By Bob Seidenberg
PopularMMOs Presents A Hole New World” may not strike an immediate chord of recognition.
But the stars of the children’s book, Pat and Jen, who do battle against zombies, have a huge fandom.
The book, published by HarperCollins, is a spinoff of the Popular MMOs YouTube series, which has some 18 million subscribers and 10 billion combined views, said Betsy Bird, the Evanston Public Library’s Collections Manager, addressing Library Board members at their Oct. 20 meeting, which was a hybrid of a virtual and in-person gathering.
That’s what you learn if you read the back of the book,” said Bird, addressing members of the board. “But what turns out is the series is very problematic.”
“Every problem in this book,” she said, holding the book up, “is a problem with the series that it’s based on. There is a Black character named Carter. In the series he is supposedly of a nondescript race but here they decided to make him Black. Carter is described right from the start as ‘not very smart,’ and perpetually throughout the book that is reiterated.”
The book also contains a character named “Evil Jen,” Bird said.
Evil Jen looks exactly like Jen in every way, shape and form, but she has big lips. Because she has big lips she has been teased her entire life and she realized there was a beautiful version of herself who did not have big lips.”
Bird told board members she had spoken with HarperCollins about the racially tinged passages and “they assured me that no one has ever brought this up with them before.”
The problematic nature of the book was brought to the attention of the Library’s Collections Advisory Committee, which was created in 2020 to advise and aid in the purchase of materials to better serve the Black community.
Background of the purchase
The book, by Pat and Jen from PopularMMOs and illustrated by Dani Jones, was published in 2018, part of a graphic novel series based on the Minecraft YouTube series, Library Director Karen Danczak Lyons said in her report for the meeting.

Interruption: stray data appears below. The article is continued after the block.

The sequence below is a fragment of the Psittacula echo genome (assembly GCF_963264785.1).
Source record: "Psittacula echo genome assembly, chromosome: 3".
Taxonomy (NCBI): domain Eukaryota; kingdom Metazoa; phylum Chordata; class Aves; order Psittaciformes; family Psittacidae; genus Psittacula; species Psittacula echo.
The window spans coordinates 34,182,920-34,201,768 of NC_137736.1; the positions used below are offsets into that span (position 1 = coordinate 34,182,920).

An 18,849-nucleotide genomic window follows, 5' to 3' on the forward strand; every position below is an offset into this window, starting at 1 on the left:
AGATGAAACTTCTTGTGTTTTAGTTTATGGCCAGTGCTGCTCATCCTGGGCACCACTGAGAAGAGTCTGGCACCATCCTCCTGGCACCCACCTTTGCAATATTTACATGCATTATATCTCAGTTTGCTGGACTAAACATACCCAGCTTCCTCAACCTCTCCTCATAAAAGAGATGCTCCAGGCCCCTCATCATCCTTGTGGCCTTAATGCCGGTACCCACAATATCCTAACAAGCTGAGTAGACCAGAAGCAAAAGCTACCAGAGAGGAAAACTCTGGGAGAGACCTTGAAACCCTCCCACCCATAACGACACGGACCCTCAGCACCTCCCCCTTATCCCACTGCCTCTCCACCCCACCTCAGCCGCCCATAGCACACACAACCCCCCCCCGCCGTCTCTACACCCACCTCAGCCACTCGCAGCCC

One copy of the book was purchased in 2019 for the main library, she said. The book did not have any professional reviews, she reported, and it is possible that it was either purchased in response to a patron request or because it was a New York Times bestseller at the time.
(HarperCollins does currently have a single review of the book on its website from the School Library Journal Review which describes “A Hole New World” as an “action-packed adventure” that “is also a coming-of-age story. The duo meet friends and foes, face fears, and learn about honesty, self acceptance, and how our choices affect others. Jones’s simple and bold illustrations, reminiscent of characters from the Sunday funnies, will spark interest and creativity in young readers.”)
In her report to the board, Danczak Lyons said officials delved further into the book’s background.
“After some research, we have discovered that many of these problems already exist in the online YouTube series as well,” she wrote. “It appears that ‘Pat’ has used the n-word in the past. In the video series the character of Carter is of a nondescript race. This was changed to Black for the book. Other staff members have located the sequels to this book and have discovered just as many racist elements.”
(HarperCollins representatives did not immediately respond to emails sent out Friday seeking a response to the comments.)
In her report to the board, Bird said, “This book is owned by every library in the surrounding area. And yet why is this the case? Why was this a New York Times bestseller, and how did it get past us?”
More immediately, the book is currently part of the library’s collection, and there are sequels, “which if you look at them are also equally bad,” she said. “What do you do about those?”
Discussion sheets and QR Codes